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Energetic Cost and Preferred Speed of Walking in Obese vs. Normal Weight Women
Version of Record online: 6 SEP 2012
2005 North American Association for the Study of Obesity (NAASO)
Volume 13, Issue 5, pages 891–899, May 2005
How to Cite
Browning, R. C. and Kram, R. (2005), Energetic Cost and Preferred Speed of Walking in Obese vs. Normal Weight Women. Obesity Research, 13: 891–899. doi: 10.1038/oby.2005.103
- Issue online: 6 SEP 2012
- Version of Record online: 6 SEP 2012
- Received for review May 17, 2004; Accepted in final form March 04, 2005
- energy cost per distance;
- cost of transport
Objective: We tested the hypotheses that walking is more expensive for obese women, and they prefer slower walking speeds that minimize the gross energy cost per distance despite a greater relative aerobic effort [percent of maximal oxygen uptake (V˙o2max)/kg].
Research Methods and Procedures: Twenty adult women, 10 obese (BMI = 34.1 ± 3.2 kg/m2) and 10 normal weight (BMI = 20.4 ± 2.1 kg/m2) volunteered. To determine the metabolic rate and energy cost per distance vs. speed relationships, we measured V˙o2 and V˙CO2 while subjects walked on a treadmill at six speeds (0.50, 0.75, 1.0, 1.25, 1.5, and 1.75 m/s; 5-minute trials, with a 5-minute rest period between trials). We measured preferred walking speed on a 50-m section of level sidewalk and V˙o2max using a modified Balke treadmill protocol.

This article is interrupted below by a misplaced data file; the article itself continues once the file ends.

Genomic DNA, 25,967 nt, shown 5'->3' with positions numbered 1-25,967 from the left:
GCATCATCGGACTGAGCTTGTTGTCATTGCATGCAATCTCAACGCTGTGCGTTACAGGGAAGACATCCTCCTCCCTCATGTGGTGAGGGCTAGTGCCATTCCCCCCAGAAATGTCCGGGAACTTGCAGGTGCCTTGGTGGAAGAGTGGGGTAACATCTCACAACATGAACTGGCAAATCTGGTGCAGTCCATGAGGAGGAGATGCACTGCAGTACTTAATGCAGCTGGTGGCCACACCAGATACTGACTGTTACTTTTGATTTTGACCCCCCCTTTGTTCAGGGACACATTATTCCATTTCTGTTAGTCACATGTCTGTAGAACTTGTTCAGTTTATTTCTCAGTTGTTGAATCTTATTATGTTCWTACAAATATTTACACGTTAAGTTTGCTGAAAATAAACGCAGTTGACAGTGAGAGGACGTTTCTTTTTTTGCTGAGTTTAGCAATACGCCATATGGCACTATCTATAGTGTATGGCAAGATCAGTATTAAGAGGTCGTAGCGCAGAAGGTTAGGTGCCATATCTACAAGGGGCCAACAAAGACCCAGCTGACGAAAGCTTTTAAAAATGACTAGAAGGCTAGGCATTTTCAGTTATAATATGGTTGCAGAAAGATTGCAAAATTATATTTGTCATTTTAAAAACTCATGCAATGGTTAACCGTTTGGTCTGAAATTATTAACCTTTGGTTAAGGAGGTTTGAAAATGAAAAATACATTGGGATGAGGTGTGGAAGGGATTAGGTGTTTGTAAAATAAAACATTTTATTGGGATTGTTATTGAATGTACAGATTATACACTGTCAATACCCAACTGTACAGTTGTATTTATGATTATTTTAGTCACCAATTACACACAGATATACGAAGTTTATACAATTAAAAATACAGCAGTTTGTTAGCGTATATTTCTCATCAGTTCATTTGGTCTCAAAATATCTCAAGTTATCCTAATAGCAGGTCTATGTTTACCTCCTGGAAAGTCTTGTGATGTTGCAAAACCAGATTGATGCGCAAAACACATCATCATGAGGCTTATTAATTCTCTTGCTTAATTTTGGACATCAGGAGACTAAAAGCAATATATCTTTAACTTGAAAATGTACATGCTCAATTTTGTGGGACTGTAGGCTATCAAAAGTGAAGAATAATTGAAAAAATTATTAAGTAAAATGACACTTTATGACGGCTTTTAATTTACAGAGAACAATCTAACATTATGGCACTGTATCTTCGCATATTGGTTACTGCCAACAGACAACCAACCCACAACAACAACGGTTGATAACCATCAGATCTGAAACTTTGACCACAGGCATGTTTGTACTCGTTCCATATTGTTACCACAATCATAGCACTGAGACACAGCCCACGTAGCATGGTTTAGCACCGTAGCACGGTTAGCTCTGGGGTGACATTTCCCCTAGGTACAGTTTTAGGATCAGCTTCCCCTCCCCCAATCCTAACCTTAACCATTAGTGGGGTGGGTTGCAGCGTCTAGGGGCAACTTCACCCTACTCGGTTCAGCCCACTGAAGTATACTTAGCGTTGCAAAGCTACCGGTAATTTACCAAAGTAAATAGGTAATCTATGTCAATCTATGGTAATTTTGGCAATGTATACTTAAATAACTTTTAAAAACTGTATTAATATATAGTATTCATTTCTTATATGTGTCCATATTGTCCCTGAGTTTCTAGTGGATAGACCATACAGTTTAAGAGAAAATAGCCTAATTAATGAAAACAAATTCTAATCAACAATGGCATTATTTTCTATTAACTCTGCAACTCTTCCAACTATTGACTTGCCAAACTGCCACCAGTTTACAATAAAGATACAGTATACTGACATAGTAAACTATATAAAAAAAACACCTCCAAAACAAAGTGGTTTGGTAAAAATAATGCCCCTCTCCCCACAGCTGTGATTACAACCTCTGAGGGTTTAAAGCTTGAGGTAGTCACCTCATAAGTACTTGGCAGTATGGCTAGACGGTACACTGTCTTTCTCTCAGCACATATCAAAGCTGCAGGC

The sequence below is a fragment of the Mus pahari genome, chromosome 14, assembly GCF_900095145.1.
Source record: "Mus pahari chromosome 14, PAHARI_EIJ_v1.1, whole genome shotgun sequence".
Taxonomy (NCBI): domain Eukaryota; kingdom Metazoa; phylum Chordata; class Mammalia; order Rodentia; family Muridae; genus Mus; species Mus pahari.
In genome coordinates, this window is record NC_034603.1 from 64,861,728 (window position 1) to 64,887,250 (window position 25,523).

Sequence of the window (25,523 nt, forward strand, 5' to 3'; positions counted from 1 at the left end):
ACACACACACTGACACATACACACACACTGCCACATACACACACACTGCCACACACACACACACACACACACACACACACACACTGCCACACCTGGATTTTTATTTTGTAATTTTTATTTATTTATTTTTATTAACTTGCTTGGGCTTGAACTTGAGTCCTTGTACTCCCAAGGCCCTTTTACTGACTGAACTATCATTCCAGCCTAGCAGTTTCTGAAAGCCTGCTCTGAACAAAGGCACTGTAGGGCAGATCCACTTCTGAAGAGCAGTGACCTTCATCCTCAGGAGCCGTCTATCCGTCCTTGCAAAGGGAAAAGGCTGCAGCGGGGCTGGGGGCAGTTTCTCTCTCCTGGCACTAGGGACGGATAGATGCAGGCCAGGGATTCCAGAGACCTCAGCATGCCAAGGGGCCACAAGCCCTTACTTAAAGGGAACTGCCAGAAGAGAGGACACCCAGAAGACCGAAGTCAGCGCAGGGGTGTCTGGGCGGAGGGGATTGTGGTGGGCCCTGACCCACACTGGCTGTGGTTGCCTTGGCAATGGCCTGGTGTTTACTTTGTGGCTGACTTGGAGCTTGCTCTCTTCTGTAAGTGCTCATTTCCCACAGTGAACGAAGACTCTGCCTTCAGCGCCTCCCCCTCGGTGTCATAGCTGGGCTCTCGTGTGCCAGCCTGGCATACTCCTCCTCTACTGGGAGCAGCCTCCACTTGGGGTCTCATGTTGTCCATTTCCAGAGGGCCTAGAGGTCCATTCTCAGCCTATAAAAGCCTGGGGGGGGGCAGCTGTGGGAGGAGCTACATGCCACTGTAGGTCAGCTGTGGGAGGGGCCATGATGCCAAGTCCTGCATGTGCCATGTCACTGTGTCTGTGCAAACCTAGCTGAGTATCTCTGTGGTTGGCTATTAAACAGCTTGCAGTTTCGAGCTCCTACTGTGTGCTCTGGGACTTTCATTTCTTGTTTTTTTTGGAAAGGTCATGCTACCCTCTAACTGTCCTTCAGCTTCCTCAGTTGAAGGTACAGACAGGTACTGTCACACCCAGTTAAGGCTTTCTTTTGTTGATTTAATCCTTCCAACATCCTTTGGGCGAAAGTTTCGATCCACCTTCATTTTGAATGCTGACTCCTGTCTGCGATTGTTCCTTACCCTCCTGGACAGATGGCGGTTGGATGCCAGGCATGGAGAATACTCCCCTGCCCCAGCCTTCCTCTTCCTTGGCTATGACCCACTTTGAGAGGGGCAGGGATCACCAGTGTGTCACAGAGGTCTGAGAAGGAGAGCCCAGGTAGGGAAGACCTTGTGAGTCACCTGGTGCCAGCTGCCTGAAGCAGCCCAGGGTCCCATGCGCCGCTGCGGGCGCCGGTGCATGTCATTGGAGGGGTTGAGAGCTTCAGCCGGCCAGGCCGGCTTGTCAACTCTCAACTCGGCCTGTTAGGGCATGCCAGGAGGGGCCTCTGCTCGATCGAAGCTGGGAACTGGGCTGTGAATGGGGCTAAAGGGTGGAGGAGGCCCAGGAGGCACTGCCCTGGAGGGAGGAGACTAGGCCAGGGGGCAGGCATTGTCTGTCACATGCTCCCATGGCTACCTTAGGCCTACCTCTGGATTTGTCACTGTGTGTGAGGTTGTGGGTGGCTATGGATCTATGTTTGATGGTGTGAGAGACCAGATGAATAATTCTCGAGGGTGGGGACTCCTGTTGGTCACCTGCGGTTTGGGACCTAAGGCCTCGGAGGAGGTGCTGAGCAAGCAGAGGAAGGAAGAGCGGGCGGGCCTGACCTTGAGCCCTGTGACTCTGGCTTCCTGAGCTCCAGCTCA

Results: Walking was 11% more expensive for the obese subjects, but they preferred to walk at similar speeds as normal weight subjects (1.40 vs. 1.47 m/s, p = 0.07). Both groups preferred walking speeds at which their gross energy cost per distance was almost minimized. Obese subjects had a smaller V˙o2max/kg, so they required a greater relative aerobic effort at the preferred speed (51% vs. 36%, p = 0.001).
Discussion: Obese women preferred a walking speed that minimized energy cost per distance, even though this strategy required a greater relative aerobic effort than walking more slowly. Our results suggest that walking slower for a set distance may be an appropriate exercise recommendation for a weight management prescription in obese adults.